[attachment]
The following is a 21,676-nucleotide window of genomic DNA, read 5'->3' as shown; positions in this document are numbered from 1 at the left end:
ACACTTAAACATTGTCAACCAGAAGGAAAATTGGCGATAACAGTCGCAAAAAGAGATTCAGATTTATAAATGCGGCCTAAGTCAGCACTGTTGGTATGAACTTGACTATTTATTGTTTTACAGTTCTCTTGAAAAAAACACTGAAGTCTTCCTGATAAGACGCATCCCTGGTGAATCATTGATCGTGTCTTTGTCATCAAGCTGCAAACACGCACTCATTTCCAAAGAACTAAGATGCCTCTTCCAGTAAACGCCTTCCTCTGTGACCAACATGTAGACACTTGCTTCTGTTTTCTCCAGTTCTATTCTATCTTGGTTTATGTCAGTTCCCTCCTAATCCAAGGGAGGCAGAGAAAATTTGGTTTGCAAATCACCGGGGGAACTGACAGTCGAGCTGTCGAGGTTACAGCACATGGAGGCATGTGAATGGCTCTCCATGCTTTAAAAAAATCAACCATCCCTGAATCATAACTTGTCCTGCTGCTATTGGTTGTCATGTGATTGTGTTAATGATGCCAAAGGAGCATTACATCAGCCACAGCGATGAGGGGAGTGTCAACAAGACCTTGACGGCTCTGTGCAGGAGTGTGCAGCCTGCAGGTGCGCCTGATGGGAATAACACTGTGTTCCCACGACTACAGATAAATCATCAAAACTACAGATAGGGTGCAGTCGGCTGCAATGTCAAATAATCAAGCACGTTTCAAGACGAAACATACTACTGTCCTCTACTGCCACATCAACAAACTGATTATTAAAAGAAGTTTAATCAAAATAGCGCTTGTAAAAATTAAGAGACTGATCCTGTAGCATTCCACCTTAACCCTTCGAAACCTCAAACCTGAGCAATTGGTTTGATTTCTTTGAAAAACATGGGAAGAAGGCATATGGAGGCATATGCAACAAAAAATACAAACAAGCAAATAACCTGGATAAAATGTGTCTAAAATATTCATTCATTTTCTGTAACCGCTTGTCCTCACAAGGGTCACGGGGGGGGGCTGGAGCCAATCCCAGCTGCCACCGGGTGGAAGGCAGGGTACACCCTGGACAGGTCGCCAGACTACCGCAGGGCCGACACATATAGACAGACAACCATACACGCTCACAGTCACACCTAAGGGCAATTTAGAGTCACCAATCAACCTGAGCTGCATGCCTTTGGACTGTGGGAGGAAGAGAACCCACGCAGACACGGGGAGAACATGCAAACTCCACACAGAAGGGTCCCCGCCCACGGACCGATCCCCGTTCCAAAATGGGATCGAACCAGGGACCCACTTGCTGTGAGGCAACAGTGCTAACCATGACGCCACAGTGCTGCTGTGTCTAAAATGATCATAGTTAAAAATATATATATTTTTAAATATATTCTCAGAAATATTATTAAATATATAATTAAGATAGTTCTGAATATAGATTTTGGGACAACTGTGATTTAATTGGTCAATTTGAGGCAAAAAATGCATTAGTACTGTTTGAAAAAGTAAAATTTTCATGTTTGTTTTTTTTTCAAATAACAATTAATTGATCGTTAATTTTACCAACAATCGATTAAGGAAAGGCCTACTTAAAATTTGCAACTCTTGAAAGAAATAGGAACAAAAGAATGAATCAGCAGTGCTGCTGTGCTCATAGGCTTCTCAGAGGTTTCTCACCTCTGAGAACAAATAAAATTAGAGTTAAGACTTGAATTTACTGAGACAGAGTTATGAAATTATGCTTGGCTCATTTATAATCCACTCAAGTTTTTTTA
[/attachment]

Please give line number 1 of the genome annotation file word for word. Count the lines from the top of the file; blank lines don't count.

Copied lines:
The following is a 21,676-nucleotide window of genomic DNA, read 5'->3' as shown; positions in this document are numbered from 1 at the left end: